Sunday, January 8, 2012

What's wrong with short stories?

After looking at various reviews of my free short stories, "Blink" and "Last Dance of a Black Widow" one of the most common complaints I found is... "I expected more" or "I was hoping for more" or "This would have made a good book but it was too short."  Or something similar.  People simply wanted more.  They enjoyed the story but needed to have more of it.  The killer is, these people then give me three out of five stars, not because they didn't enjoy what they read, but because they felt cheated.  Now, readers can't feel cheated monetarily because these stories are free, though I guess they can feel cheated time-wise because they spent ten minutes reading something that they thought never really ended... but that's a different issue altogether.

With "Blink", which is a sci-fi/horror story, people want to know what happens after Dr. Brian Mallory makes his hideous discovery.

With "Last Dance", a character sketch, people really want to know about Abbey Whistler's life before she died (the 3,000 word short story describes the time between actual death and when death comes for her).

Truth is, if I ever become a "professional writer" where I can spend less time at my real job and more time writing, I would be happy to write novels based on these two stories.  But the fact remains: they stand strong on their own as simple short stories.  And I did my job well if I have piqued readers interest enough that they are wondering about the stories after they have finished them.

When thinking about this topic, about short stories that really don't seem to have an adequate ending, my mind always travels back to Stephen King's "The Mangler" from Nightshift.  Talk about a story that has no real ending.  The laundry machine, which has killed half a dozen people, suddenly breaks free of it's moorings after  an exorcism, then ends abruptly.  What about "The Mist", a novella from Skeleton Crew.  The movie adaptation had a definitive ending, although an awful one, but the book offered nor real ending whatsoever.  In both cases, the reader is left dangling.  And you know what?  It's okay.

Now, part of me thinks that King meant for The Mist to be a full-length novel but just couldn't find a way to prolong and end it, giving us a very strange ending, but "The Mangler"... well, it was what it was, and that is okay.  Because it was entertaining.  Do I want to know, or need to know, what happens afterwards to have enjoyed what I read?  No.  Would it have been nice to know more?  Who knows.  Maybe more story would have turned an enjoyable short story into a mess of a novel or novella.  Reading should be about the trip, not the destination (though a bad ending can ruin the experience).  But again, I digress.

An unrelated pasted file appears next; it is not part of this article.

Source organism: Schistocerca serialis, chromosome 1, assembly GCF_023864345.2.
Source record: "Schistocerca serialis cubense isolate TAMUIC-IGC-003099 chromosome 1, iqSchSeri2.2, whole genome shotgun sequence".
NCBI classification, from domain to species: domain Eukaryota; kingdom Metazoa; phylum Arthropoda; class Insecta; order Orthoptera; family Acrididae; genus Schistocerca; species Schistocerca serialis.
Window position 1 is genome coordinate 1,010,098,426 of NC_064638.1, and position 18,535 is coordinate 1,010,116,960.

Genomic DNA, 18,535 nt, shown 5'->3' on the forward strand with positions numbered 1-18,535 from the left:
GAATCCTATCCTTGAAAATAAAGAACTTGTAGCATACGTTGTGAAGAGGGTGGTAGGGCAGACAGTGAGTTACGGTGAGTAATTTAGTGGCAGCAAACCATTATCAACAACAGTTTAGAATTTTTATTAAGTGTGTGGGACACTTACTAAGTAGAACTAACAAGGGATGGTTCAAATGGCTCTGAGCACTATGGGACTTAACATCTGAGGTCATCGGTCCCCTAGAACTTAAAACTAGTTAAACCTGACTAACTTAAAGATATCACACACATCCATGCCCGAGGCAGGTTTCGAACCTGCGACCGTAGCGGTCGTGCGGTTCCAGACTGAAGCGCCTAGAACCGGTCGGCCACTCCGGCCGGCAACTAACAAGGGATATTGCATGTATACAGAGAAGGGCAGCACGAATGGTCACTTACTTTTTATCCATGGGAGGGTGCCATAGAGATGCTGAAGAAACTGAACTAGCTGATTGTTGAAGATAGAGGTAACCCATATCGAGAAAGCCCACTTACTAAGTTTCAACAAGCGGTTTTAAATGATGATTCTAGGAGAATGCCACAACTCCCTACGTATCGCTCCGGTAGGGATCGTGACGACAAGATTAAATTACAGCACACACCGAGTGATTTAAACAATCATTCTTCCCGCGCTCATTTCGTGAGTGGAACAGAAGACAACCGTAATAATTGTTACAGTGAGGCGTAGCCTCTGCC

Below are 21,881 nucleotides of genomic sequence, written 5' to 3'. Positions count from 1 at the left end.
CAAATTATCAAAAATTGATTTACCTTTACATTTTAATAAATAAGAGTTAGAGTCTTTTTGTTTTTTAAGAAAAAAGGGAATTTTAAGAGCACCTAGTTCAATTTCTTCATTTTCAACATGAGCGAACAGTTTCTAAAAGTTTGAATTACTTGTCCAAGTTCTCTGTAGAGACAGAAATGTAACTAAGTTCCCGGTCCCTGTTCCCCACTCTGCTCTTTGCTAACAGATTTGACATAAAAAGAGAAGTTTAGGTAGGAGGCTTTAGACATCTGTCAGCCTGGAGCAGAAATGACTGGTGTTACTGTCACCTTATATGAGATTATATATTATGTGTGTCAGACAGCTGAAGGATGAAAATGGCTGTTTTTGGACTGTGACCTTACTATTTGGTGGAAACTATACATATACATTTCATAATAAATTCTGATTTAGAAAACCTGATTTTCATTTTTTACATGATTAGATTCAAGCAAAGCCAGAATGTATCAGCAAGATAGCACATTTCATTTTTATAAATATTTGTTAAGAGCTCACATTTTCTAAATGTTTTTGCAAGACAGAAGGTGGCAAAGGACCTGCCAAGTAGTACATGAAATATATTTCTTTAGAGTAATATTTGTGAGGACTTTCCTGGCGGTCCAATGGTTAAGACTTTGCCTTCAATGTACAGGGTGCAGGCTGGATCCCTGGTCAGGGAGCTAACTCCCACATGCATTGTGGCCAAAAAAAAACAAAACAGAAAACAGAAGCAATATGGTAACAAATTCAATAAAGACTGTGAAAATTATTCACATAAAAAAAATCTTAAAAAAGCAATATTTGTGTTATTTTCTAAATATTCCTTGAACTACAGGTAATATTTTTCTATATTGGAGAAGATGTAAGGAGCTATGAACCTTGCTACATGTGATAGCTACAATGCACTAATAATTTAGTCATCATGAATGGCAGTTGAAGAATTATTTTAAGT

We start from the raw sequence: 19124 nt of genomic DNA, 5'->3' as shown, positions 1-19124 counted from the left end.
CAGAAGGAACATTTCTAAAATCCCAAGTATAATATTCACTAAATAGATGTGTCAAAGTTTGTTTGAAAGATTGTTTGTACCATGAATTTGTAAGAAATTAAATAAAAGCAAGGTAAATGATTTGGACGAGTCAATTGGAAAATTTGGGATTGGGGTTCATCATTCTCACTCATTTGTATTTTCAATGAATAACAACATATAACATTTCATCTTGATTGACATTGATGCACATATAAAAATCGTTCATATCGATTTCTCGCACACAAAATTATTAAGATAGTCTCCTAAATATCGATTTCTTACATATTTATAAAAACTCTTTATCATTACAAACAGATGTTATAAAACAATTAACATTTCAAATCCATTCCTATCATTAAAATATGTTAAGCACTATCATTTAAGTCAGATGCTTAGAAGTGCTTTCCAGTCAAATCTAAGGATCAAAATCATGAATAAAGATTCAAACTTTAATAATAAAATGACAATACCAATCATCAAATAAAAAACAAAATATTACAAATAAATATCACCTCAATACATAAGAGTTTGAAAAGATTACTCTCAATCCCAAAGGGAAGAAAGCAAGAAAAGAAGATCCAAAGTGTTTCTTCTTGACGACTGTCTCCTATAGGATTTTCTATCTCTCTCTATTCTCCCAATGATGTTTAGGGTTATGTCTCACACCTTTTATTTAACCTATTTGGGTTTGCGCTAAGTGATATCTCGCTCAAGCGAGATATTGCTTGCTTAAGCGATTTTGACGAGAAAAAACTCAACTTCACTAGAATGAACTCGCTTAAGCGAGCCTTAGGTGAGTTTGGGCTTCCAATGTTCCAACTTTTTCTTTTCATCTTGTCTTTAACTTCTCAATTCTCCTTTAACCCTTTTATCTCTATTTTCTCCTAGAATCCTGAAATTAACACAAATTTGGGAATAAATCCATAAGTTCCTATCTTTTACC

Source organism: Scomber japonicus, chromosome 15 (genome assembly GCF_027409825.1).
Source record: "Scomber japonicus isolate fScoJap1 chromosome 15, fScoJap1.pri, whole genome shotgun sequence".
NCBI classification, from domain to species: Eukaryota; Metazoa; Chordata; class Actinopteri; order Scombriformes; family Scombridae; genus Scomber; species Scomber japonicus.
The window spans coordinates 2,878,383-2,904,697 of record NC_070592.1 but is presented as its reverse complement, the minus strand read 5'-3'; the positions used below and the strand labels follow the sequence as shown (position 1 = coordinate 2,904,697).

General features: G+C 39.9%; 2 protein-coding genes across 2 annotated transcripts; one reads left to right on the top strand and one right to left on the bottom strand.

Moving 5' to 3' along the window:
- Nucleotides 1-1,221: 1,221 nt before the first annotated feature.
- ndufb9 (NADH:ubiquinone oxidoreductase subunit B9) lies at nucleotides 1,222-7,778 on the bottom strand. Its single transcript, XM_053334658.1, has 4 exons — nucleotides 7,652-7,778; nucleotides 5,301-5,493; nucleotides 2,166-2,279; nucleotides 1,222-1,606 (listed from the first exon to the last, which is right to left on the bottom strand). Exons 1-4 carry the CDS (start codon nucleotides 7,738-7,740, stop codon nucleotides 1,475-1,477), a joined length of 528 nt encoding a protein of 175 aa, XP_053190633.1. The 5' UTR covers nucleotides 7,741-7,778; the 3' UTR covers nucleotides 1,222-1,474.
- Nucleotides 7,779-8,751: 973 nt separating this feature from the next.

Both "Blink" and "Last Dance of a Black Widow" succeeded at being what I wanted them to be.  Short little jaunts that could be enjoyed in ten or fifteen minutes.  Could they have been expanded?  Sure.  Hell,  most stories, whether they be 100 word flash fiction or 900 page novels, can be expanded on.  But in the end, the reader has to understand that what an author releases is usually released in that form for a reason.  I am not ready to delve into Abbey Whistler's past yet, and I am not ready to explore the future of a world where sentient tongue jewelry exists.  But I wanted to tell these particular stories because I hoped that they would entertain and be a little thought provoking.  And, as far as I can tell, I succeeded.

So that is my story and I'm sticking to it.  You want to know more about these two particular stories?  I'll be happy to tell them one day when I have the time.  As for now, just know that I told the stories I wanted to and that I'm happy with the results.


  1. Agreed; their seems to be an odd view amongst some readers that short stories are just truncated novels, and not a seperate form of writing with their own reason to exist. I don't get it (hence an 'In Defense of Short Stories' series on my own blog). Do peole read The Lottery and think it would be better with a ton of backstory & subplots??

  2. Just got another review on Blink... Basically, good writing style, suitably talented, too short. Two stars. Really?

  3. Hi Bradley,
    Thought I'd say howdy. My wife is a dentist, and I write Horror and scifi. I'm heading over to download your shorts. I hear all the time that people want me to turn my short stories into novels. Funny to see others hearing the same things. I'll review when I finish.

  4. I never liked reading or writing short stories until I found the style that suited me. I was guilty of putting them in the "mini-novel" category. Then I realized that they can be formed like jokes: setup > punchline. After that, I appreciated them a lot more. I think they should be considered more akin to poems than novels.